Anna Sacoolas with her husband

The US Secretary of State’s decision to deny the extradition request of Anne Sacoolas, a suspect in the death of Harry Dunn, has been described as a “denial of justice” by the Home Office.

Mike Pompeo’s decision was passed to the 19-year-old’s parents yesterday in a phone call with their constituency MP, Andrea Leadsom. A spokesperson for the family said that the US government was “behaving lawlessly”.

Mrs Leadsom will today meet with the US ambassador, Woody Johnson, to discuss the case. The Foreign Secretary, Dominic Raab, said the “UK would have acted differently” and that he expressed the British government’s disappointment in a phone call with Johnson earlier today.

In December, the Crown Prosecution Service charged Sacoolas, 42, with causing Dunn’s death by dangerous driving. He was killed outside a US military base in Croughton, Northamptonshire. Sacoolas claimed diplomatic immunity and returned to the US following the incident.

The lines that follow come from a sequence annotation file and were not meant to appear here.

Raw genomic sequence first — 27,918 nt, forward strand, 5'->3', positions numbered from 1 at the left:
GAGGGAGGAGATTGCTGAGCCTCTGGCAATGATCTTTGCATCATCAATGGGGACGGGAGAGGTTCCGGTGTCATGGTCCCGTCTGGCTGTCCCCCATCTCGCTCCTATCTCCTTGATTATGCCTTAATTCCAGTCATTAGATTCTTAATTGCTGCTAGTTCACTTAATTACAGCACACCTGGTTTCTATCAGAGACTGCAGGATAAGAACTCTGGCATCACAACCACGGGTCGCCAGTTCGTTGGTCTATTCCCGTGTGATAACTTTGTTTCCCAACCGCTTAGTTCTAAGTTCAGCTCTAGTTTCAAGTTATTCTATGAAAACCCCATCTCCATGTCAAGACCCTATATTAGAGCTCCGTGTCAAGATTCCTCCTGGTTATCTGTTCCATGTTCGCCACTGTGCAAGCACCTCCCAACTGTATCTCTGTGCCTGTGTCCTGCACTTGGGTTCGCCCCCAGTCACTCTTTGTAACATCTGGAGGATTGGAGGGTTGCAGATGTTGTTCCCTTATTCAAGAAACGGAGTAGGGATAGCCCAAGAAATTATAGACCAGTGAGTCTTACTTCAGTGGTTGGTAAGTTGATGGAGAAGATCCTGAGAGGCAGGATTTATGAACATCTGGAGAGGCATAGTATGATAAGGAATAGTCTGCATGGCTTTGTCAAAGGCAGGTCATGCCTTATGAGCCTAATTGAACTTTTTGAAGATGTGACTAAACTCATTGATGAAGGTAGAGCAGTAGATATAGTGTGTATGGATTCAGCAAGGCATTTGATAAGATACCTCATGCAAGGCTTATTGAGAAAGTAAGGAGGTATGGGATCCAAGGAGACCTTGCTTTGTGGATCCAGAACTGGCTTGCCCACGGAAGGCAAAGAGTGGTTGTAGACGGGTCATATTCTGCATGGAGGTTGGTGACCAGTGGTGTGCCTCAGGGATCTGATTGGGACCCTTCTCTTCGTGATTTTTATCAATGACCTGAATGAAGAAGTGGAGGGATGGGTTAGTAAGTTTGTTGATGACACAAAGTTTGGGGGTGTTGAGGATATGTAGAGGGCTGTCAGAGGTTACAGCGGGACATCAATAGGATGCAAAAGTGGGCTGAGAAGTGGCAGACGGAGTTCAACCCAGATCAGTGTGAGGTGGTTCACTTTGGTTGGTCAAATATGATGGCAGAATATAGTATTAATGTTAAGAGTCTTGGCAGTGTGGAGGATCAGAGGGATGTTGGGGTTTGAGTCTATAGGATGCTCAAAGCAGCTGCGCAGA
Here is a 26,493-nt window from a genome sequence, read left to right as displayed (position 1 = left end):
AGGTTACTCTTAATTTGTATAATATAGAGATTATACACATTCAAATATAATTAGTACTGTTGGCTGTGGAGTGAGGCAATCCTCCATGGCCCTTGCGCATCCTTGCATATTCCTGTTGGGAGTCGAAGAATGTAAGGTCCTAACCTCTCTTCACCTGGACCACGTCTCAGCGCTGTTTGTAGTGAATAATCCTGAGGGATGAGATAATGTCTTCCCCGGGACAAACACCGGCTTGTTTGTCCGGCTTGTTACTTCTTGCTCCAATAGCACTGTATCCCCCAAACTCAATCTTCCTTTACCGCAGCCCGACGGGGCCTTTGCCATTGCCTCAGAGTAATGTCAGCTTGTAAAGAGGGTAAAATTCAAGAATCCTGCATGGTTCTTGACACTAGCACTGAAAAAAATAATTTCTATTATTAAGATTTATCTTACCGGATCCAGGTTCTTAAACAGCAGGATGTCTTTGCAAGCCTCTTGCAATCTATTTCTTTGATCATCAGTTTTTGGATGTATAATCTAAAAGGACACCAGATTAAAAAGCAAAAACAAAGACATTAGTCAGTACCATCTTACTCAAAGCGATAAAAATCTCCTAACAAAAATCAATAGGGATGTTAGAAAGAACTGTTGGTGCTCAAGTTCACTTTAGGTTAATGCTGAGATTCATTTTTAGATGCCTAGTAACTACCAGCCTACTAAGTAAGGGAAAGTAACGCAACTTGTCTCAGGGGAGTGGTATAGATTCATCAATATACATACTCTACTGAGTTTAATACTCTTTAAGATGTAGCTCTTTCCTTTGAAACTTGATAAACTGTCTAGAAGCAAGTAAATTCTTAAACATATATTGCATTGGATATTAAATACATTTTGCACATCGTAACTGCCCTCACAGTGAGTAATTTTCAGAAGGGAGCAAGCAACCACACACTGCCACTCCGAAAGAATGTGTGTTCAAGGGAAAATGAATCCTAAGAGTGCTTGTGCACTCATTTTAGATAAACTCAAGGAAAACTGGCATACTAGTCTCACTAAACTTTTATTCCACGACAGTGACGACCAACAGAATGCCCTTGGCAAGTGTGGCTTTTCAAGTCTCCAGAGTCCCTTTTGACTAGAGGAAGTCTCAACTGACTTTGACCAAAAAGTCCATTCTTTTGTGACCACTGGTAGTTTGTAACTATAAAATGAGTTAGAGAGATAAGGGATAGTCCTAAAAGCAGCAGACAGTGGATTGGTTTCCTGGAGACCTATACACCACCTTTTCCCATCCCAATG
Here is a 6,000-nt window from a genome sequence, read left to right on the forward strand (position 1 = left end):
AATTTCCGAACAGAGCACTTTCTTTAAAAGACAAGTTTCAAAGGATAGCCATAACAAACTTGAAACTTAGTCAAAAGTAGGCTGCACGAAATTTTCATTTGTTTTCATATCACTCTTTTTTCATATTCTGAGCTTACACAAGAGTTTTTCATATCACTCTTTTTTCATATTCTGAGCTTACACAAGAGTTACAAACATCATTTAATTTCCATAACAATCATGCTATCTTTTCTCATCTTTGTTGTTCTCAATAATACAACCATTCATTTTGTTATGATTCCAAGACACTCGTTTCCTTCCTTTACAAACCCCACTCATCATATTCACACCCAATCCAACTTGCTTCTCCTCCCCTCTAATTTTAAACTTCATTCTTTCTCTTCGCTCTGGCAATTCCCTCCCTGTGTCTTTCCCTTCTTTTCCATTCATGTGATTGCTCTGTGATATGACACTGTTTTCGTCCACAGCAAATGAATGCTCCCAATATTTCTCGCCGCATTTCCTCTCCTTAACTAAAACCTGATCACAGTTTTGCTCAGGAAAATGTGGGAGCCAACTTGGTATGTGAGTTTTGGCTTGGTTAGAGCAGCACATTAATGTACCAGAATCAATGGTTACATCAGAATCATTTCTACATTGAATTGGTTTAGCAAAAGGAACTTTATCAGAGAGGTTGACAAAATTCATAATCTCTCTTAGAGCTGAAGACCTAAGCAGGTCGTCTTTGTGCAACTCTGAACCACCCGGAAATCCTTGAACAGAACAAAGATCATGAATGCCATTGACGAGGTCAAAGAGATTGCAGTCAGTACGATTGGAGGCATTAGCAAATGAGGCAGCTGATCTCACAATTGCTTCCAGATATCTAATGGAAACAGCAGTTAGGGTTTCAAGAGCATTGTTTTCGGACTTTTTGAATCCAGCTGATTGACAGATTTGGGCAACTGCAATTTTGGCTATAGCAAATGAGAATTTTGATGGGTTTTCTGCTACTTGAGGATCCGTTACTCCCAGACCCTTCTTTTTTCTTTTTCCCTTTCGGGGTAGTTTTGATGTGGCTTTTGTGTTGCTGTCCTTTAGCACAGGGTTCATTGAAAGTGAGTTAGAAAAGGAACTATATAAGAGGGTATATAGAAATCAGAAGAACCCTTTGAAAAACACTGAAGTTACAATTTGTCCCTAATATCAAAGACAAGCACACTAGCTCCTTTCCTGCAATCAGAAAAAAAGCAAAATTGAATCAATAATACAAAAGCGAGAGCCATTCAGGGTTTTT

Controversy has arisen from disagreements around Sacoolas’ eligibility to claim diplomatic immunity. Lawyers for the Dunn family have argued that her claim is not valid, with their spokesman Radd Seiger describing their refusal to extradite as “taking a wrecking ball to one of the greatest alliances in the world”.

This marks the first time since the UK-US extradition treaty of 2003 that the US has denied a request made by the UK. A spokesperson said that granting the request would effectively nullify diplomatic immunity, while expressing the State Department’s sympathy for the Dunn family.

The Dunn family was invited to the White House in October during an American press tour, where they say they were urged three times by Donald Trump to meet with Sacoolas, whom they had not known would be waiting in the next room.

“We had it sprung on us that she was there,” said his mother, Charlotte Charles. “We were not impressed.”

Mr Dunn’s parents have stated their willingness to meet with Sacoolas, though only on British soil and in the presence of lawyers.

Following the extradition refusal, Mr Seiger said: “We’ll simply take it in our stride. Everybody’s relaxed, we knew this day was coming,” adding that “the fight goes on” to secure justice for Mr Dunn. The family is expecting to hear from Mrs Leadsom details of what she discusses later today with Ambassador Johnson.